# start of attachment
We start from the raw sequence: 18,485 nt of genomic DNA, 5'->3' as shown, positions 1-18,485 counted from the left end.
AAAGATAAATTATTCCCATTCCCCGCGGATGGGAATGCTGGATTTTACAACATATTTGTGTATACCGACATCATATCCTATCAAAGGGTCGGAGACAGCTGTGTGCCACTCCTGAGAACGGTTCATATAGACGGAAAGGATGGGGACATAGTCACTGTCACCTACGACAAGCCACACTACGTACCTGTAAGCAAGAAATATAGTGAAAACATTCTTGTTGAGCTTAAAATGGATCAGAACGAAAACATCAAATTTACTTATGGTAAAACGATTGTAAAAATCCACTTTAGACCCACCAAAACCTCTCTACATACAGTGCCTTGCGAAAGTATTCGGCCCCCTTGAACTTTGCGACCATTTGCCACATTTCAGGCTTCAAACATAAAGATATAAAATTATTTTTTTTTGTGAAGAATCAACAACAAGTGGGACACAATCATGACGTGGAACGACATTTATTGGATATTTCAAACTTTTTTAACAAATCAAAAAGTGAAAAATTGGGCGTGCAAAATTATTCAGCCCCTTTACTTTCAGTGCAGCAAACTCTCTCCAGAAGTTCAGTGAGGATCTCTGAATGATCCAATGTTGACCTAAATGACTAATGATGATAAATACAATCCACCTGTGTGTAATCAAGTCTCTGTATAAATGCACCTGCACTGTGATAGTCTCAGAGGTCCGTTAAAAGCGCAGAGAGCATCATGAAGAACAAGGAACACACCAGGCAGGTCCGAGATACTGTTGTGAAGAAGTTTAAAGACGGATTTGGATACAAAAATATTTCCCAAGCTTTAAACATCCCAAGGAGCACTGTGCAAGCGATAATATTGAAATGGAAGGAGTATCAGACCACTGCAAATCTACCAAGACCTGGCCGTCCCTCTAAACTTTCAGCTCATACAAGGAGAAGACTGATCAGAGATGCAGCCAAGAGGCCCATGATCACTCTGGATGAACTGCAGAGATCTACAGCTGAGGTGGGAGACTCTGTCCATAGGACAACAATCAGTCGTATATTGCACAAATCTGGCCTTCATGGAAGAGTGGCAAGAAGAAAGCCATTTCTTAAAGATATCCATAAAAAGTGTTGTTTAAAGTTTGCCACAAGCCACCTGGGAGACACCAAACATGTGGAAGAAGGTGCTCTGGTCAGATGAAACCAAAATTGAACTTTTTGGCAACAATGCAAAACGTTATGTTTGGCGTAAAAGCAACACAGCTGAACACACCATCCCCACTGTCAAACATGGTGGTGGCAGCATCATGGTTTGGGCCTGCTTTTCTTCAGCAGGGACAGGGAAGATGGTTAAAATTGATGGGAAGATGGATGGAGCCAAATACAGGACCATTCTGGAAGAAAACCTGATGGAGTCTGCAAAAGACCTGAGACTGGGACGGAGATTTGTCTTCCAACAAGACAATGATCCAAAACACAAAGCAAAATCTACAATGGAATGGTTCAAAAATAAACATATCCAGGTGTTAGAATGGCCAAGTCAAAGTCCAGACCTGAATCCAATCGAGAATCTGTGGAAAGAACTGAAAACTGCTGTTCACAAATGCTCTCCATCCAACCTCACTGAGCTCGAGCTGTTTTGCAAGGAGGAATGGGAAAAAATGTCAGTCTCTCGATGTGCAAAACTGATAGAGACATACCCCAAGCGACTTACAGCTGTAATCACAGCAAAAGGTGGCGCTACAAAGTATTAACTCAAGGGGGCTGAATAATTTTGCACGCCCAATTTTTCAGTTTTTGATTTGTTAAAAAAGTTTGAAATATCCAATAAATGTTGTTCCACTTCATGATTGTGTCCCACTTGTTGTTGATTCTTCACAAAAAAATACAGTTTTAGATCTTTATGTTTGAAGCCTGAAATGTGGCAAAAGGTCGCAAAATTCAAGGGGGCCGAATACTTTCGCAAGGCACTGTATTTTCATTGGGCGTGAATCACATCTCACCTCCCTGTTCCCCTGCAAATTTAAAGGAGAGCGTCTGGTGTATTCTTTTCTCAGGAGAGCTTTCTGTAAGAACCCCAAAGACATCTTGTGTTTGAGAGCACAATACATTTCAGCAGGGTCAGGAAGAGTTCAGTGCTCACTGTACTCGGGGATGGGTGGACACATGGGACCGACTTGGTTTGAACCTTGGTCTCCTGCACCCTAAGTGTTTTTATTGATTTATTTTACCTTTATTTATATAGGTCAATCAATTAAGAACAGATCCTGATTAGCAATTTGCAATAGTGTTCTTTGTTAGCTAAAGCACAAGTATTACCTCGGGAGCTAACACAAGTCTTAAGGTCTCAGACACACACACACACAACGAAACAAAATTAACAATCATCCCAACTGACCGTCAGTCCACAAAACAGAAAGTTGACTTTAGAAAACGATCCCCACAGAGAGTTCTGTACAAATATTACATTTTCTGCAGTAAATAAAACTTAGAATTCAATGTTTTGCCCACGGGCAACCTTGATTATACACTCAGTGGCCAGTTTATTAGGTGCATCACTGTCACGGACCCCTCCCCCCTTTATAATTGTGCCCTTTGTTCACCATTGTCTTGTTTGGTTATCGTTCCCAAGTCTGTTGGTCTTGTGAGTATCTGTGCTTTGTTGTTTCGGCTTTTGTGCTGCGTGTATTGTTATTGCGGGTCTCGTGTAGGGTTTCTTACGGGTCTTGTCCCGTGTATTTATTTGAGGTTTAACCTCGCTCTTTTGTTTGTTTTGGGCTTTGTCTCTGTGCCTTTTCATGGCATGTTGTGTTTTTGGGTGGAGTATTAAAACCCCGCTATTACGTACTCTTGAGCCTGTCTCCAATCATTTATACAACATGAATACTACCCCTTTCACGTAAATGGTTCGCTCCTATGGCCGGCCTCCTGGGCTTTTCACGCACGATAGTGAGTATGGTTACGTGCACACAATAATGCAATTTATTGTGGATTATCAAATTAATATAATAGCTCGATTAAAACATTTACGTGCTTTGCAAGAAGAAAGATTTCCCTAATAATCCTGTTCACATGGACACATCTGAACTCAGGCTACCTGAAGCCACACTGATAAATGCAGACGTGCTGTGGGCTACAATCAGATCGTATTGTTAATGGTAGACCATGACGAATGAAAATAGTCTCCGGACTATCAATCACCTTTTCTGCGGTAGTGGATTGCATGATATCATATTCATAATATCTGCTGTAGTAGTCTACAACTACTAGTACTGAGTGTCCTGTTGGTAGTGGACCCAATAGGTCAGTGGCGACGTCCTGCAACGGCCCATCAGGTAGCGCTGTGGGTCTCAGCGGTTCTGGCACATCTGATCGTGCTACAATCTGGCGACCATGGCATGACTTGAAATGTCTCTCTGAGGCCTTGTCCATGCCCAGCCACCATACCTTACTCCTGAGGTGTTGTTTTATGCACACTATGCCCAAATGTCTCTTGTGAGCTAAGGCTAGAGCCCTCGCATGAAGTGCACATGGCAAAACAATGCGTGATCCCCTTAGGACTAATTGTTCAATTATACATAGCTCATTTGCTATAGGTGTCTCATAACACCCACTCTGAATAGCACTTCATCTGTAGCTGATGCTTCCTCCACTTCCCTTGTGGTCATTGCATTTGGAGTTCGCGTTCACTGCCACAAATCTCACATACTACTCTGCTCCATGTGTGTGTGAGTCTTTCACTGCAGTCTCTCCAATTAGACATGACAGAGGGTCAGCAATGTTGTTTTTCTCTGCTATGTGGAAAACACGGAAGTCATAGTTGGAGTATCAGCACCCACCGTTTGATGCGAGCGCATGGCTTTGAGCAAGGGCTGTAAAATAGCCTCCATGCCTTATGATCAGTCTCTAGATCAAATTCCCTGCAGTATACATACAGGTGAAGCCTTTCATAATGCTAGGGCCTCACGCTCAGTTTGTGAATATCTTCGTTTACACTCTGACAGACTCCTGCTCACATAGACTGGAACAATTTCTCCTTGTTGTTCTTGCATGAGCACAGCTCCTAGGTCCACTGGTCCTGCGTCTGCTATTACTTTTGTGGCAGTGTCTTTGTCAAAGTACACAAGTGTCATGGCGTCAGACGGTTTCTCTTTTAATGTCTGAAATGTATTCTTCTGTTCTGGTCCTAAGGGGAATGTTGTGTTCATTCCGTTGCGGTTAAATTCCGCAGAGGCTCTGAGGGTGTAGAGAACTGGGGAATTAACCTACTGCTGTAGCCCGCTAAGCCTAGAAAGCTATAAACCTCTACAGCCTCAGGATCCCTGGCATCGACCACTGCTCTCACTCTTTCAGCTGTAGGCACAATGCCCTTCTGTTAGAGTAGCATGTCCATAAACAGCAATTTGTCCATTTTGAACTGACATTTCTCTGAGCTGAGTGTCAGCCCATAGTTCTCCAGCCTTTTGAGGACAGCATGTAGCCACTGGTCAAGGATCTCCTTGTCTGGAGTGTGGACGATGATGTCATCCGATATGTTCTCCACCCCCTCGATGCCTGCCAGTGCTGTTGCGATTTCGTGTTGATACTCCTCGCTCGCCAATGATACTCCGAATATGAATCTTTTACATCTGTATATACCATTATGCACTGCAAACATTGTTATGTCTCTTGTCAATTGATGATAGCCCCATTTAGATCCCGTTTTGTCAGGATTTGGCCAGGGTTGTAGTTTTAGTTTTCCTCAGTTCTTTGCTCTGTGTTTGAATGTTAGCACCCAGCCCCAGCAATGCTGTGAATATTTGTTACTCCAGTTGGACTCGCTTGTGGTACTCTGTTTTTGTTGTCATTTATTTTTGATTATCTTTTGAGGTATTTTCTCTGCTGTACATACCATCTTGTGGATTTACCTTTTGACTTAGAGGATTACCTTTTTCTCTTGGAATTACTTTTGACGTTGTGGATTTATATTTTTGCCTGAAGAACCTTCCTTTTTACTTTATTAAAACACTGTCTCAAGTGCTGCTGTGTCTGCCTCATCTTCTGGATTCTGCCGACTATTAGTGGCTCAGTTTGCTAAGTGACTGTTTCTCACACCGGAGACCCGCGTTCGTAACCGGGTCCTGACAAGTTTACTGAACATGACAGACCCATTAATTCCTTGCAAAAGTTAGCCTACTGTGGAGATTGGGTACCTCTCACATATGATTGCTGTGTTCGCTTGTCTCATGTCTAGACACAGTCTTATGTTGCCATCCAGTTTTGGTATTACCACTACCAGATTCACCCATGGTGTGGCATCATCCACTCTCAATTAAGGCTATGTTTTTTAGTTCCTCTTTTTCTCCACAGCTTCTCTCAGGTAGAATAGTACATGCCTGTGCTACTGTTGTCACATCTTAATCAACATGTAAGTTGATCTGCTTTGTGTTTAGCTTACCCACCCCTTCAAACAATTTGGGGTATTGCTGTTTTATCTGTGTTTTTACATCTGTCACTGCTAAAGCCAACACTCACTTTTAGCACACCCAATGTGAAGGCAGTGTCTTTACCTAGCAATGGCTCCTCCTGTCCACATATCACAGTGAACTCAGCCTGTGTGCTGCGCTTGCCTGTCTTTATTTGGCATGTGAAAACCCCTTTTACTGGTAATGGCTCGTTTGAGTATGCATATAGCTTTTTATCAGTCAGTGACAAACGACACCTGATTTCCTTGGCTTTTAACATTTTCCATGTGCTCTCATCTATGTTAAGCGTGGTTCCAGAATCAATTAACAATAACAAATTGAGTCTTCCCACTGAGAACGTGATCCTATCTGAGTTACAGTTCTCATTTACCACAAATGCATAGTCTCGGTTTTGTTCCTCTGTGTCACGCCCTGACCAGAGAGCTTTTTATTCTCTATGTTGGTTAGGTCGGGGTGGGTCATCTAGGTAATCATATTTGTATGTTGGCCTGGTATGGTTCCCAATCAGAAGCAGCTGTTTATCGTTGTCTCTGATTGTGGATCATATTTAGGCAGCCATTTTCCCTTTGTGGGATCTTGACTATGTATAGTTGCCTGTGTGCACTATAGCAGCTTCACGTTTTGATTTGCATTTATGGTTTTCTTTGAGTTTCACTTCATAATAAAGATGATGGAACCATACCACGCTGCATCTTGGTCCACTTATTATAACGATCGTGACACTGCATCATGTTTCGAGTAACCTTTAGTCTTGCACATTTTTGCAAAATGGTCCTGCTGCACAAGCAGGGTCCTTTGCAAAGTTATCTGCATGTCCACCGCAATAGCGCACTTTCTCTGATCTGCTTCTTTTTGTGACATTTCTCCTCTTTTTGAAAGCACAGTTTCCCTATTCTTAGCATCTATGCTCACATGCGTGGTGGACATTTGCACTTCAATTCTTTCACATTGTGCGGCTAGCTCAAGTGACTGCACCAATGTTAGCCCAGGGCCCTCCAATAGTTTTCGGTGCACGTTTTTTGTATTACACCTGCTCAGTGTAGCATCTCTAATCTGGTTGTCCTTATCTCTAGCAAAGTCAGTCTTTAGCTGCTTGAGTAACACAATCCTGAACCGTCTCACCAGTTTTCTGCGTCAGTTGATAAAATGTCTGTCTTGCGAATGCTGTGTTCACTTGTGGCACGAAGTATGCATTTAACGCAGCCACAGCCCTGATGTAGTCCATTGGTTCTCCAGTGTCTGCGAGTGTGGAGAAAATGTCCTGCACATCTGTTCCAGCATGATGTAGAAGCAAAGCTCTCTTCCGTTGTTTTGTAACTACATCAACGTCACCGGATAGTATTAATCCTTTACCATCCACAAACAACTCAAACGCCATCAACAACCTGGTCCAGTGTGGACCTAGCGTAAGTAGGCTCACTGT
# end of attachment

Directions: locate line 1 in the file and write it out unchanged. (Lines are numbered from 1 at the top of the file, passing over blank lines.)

We start from the raw sequence: 18,485 nt of genomic DNA, 5'->3' as shown, positions 1-18,485 counted from the left end.